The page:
During his admission, he was treated conservatively with nonsteroidal anti-inflammatory drugs and parenteral fluid hydration. Reverse transcriptase-polymerase chain reaction (RT-PCR) of a nasopharyngeal swab was positive for SARS-CoV-2. Blood cultures were negative after 48 hours. An abdominal ultrasound demonstrated increased bowel wall thickness localized to the left abdomen, consistent with the provisional diagnosis of HSP. Plain abdominal radiography similarly showed a thickened bowel wall. Over the course of his admission, his vomiting ceased and abdominal pain gradually improved. He was discharged home on day 4 and advised to continue analgesia and to self-isolate in accordance with the national COVID-19 protocol.
The subsequent day he returned to the emergency department due to worsening abdominal pain. Vital signs were within the normal range. Physical examination showed worsening of the purpuric rash on his upper limbs. His abdomen was tender without signs of peritoneal inflammation. Repeat blood panels were drawn with no significant changes. He was started on methyl prednisone 2mg/kg and was readmitted to the general pediatric ward. The patient’s abdominal pain responded well to glucocorticoid therapy and he was discharged home after 3 days of steroids treatment.
This case of classic HSP as the clinical presentation of COVID-19 is the first such report to the best of our knowledge. HSP is an immune-mediated vasculitis involving IgA deposition in the blood vessel walls, which primarily affects children 3–15 years of age.5 The pathophysiology is influenced by immunologic, genetic and environmental mechanisms with most cases occurring in the context of an intercurrent upper respiratory tract infection.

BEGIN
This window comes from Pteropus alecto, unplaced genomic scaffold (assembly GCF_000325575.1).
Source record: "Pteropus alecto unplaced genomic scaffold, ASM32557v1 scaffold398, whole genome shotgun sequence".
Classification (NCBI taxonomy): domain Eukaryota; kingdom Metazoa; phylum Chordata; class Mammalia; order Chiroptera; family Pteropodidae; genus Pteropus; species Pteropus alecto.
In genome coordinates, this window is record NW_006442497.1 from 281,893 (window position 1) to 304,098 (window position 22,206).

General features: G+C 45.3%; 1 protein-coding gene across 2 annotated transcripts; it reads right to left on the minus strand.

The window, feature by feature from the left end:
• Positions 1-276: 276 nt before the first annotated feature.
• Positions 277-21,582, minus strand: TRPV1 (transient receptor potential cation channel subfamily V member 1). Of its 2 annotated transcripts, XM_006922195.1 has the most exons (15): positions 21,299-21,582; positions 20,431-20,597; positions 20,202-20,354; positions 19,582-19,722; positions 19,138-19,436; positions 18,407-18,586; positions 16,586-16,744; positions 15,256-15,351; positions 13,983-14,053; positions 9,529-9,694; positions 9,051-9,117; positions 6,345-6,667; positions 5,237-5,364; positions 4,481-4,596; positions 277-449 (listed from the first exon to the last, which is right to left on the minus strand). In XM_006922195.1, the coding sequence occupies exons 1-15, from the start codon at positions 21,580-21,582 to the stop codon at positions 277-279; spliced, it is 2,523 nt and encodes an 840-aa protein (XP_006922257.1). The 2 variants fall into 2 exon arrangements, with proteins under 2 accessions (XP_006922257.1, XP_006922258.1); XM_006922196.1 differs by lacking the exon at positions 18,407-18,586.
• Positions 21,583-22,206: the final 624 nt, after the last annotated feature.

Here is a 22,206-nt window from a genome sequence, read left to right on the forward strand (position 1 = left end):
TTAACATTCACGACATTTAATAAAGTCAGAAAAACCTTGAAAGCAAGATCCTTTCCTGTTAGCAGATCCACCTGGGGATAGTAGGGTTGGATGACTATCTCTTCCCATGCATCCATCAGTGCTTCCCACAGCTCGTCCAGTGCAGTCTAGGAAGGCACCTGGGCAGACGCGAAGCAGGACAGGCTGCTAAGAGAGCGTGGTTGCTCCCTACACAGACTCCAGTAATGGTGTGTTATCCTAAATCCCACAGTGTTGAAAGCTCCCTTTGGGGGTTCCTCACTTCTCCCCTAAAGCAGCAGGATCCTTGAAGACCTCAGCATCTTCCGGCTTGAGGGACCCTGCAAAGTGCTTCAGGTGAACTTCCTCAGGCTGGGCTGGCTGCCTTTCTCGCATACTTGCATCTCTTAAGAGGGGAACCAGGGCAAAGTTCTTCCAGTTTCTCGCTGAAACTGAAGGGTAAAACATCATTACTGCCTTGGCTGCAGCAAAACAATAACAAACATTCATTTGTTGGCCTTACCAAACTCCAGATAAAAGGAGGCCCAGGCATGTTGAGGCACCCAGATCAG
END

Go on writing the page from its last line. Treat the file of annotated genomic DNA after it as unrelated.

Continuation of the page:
The association between vasculitis and COVID-19 has already been described. The current literature reports cases of Kawasaki disease occurring with SARS-CoV-2 infection. Jones et al3 presented a case of a 6-month-old female with classic Kawasaki disease and a concurrent positive RT-PCR test for COVID-19. Cases have also been reported after seroconversion with negative nasopharyngeal swabs, representing a later phase association.4 Moreover, the incidence of Kawasaki disease during the pandemic increased by 30-fold compared with the preceding year.6
One of the proposed mechanisms of this association is an ACE2-driven inflammatory response with a subsequent cytokine storm. ACE2 transmembrane protein receptors are located in embryonic endothelial structures including the vascular endothelium. The single-stranded RNA SARS-CoV-2 virus enters the human cell by binding to these receptors, subsequently inducing a systemic inflammatory response.7 This widespread endothelial dysfunction underlies the pathophysiology of Kawasaki disease.